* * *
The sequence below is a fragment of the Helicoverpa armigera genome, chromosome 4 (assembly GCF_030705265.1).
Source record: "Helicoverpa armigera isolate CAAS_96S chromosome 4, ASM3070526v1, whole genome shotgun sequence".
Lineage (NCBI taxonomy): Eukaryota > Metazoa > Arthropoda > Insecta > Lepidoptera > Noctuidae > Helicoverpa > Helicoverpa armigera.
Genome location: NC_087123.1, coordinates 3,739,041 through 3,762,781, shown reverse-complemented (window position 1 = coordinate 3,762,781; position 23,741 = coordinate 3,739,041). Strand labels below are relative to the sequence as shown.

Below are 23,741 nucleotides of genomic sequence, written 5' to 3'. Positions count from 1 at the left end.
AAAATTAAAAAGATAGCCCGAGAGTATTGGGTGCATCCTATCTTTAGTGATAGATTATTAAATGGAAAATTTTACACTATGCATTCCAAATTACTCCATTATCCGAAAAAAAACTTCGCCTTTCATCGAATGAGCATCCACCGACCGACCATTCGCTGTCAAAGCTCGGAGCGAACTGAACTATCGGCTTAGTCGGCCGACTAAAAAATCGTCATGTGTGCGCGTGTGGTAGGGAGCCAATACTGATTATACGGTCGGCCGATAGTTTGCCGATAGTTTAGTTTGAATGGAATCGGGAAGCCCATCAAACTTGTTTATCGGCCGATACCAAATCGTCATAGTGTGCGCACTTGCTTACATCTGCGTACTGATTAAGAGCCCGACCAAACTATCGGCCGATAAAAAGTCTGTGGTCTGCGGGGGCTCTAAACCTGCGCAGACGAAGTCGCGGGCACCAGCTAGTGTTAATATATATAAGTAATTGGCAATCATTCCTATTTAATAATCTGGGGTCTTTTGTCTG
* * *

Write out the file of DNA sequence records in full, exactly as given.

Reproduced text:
The sequence below is a fragment of the Helicoverpa armigera genome, chromosome 4 (assembly GCF_030705265.1).
Source record: "Helicoverpa armigera isolate CAAS_96S chromosome 4, ASM3070526v1, whole genome shotgun sequence".
Lineage (NCBI taxonomy): Eukaryota > Metazoa > Arthropoda > Insecta > Lepidoptera > Noctuidae > Helicoverpa > Helicoverpa armigera.
Genome location: NC_087123.1, coordinates 3,739,041 through 3,762,781, shown reverse-complemented (window position 1 = coordinate 3,762,781; position 23,741 = coordinate 3,739,041). Strand labels below are relative to the sequence as shown.

Below are 23,741 nucleotides of genomic sequence, written 5' to 3'. Positions count from 1 at the left end.
AAAATTAAAAAGATAGCCCGAGAGTATTGGGTGCATCCTATCTTTAGTGATAGATTATTAAATGGAAAATTTTACACTATGCATTCCAAATTACTCCATTATCCGAAAAAAAACTTCGCCTTTCATCGAATGAGCATCCACCGACCGACCATTCGCTGTCAAAGCTCGGAGCGAACTGAACTATCGGCTTAGTCGGCCGACTAAAAAATCGTCATGTGTGCGCGTGTGGTAGGGAGCCAATACTGATTATACGGTCGGCCGATAGTTTGCCGATAGTTTAGTTTGAATGGAATCGGGAAGCCCATCAAACTTGTTTATCGGCCGATACCAAATCGTCATAGTGTGCGCACTTGCTTACATCTGCGTACTGATTAAGAGCCCGACCAAACTATCGGCCGATAAAAAGTCTGTGGTCTGCGGGGGCTCTAAACCTGCGCAGACGAAGTCGCGGGCACCAGCTAGTGTTAATATATATAAGTAATTGGCAATCATTCCTATTTAATAATCTGGGGTCTTTTGTCTG